Warmth & Spice

Le Indya focuses on the cuisine of Mumbai

i-love-curryBudding entrepreneurs may find the cost of a restaurant buildout prohibitive. As a result, it’s becoming more common to start with a food truck and move to a brick-and-mortar location once their reputation is established.

That was the path for Digambar Sahu, known as Chef Di, who established his I Love Curry food truck in Celebration Park in 2018 and opened his first location two years later. “Operations are totally different,” he says. “When you go to an event or a brewery with a food truck, you know more or less how many customers will show up; with a restaurant, it’s unpredictable. The guest expectations are higher, and you need a much wider range of skills to succeed.”

Originally from Mumbai, Chef Di has brought many of his native dishes with him. A sentimental favorite is Mom’s Lamb Curry, which uses star anise, cinnamon, and cardamom to replicate Indian home cooking. He gives a nod to the traditional street food of Mumbai with vada pav, a combination of potatoes, herbs, and spices fried to resemble a hamburger patty.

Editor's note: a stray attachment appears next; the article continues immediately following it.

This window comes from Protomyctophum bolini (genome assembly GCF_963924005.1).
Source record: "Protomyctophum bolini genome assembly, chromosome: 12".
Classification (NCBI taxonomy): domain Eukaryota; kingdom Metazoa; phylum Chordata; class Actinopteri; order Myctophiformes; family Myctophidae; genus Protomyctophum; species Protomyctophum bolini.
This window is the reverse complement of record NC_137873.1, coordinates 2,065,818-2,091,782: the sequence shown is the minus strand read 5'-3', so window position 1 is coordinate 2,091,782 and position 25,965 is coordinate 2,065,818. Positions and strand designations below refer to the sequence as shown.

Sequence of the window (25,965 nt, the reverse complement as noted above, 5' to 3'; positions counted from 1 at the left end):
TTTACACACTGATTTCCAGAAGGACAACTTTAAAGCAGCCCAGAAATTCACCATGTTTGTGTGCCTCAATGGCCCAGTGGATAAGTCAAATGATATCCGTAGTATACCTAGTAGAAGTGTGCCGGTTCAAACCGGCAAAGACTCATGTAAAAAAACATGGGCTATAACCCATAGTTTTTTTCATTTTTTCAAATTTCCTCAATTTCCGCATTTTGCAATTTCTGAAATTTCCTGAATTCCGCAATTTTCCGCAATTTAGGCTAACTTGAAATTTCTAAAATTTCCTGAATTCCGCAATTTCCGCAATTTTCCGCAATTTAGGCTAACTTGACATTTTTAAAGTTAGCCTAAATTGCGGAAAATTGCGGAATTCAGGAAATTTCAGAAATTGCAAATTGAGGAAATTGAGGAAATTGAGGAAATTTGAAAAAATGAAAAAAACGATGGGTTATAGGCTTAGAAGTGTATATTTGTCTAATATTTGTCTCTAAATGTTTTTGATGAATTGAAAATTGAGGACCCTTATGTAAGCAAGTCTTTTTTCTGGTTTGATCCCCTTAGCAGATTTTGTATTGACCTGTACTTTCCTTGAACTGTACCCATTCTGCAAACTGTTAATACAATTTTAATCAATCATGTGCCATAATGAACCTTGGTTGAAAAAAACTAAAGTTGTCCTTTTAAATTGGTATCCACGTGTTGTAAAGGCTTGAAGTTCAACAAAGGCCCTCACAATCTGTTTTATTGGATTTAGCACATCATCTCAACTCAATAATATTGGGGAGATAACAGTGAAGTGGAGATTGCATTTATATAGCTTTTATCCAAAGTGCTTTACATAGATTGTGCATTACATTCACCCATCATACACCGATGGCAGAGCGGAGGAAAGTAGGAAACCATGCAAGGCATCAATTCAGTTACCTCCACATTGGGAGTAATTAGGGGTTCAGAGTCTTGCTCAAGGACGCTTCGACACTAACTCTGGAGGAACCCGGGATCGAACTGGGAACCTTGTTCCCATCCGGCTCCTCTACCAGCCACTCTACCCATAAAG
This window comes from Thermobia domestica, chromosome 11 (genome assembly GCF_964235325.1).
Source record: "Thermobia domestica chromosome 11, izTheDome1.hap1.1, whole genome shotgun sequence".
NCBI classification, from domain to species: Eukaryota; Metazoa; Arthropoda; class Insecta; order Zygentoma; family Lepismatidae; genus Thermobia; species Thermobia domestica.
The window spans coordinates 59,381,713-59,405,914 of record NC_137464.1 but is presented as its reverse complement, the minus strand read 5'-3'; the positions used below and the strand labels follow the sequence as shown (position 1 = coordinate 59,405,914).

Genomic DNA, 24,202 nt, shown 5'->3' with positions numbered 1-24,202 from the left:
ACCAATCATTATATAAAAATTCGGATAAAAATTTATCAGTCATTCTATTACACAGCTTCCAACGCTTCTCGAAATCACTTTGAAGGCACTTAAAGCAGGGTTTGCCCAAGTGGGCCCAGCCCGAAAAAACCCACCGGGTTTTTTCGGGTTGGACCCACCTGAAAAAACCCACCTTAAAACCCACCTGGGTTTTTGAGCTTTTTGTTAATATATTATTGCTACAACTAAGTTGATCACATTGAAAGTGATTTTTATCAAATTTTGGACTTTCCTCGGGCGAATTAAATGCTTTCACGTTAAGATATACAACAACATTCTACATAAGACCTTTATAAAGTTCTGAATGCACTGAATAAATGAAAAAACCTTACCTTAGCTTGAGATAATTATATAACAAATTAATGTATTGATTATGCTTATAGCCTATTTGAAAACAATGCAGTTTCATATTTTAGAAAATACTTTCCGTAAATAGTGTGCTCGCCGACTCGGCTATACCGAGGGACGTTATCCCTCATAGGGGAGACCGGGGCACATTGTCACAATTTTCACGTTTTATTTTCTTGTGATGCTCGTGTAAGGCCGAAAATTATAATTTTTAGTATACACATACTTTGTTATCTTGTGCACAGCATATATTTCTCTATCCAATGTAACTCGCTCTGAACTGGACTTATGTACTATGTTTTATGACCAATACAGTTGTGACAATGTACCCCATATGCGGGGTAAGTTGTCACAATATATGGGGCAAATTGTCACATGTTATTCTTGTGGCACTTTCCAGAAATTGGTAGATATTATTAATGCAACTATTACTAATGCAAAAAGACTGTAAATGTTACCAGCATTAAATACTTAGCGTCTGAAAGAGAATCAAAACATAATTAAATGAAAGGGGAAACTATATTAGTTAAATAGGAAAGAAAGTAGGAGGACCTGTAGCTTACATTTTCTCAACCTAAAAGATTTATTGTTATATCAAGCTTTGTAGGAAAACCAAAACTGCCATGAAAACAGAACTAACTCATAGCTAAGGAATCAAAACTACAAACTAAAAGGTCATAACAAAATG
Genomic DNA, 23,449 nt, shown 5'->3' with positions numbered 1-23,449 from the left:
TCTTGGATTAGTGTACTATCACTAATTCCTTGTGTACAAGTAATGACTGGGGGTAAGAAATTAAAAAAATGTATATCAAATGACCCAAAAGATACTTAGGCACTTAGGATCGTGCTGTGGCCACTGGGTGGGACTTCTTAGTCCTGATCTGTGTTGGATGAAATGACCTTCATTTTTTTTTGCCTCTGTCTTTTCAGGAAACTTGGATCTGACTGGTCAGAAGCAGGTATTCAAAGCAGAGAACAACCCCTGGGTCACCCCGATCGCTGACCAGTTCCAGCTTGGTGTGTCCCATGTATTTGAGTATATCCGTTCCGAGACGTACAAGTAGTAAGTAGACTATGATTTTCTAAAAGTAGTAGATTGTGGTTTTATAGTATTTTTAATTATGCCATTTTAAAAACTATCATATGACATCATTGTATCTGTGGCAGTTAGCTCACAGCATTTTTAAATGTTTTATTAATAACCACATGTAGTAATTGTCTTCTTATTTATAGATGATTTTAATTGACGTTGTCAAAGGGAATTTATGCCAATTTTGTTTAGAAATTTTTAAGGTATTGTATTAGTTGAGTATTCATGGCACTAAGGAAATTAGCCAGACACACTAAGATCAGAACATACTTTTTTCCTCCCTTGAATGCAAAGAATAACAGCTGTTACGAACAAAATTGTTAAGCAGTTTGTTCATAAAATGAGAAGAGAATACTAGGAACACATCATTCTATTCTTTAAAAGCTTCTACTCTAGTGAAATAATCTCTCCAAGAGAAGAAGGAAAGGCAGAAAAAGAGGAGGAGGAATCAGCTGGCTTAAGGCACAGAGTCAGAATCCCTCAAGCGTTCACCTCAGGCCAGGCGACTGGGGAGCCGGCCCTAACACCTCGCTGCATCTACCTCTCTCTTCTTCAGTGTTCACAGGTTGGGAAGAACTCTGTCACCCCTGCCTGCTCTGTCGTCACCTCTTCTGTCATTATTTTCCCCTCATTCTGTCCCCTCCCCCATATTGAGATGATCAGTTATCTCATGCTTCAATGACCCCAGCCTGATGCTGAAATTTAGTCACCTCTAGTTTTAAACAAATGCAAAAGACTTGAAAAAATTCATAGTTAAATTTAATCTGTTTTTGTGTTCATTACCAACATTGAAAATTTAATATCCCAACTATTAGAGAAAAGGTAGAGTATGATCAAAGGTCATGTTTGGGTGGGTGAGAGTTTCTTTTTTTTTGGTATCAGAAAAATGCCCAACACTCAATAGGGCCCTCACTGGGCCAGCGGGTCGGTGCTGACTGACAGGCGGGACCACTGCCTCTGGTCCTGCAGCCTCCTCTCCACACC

Why is there suddenly so much high-quality Indian food in Naples? “People are more adventurous here, and they’re ready to try different cuisines,” says Chef Di. “Also, the population is changing. When I talk to new customers, I usually find out they’ve moved here from places such as New York or Chicago where cuisines are more diverse.”

Like many of his colleagues, he strives to create a better understanding of the true nature of Indian cooking. “Our food is about flavor, not heat,” he says. “Everything contains spices, but dishes aren’t hot unless the customer wants them to be.”

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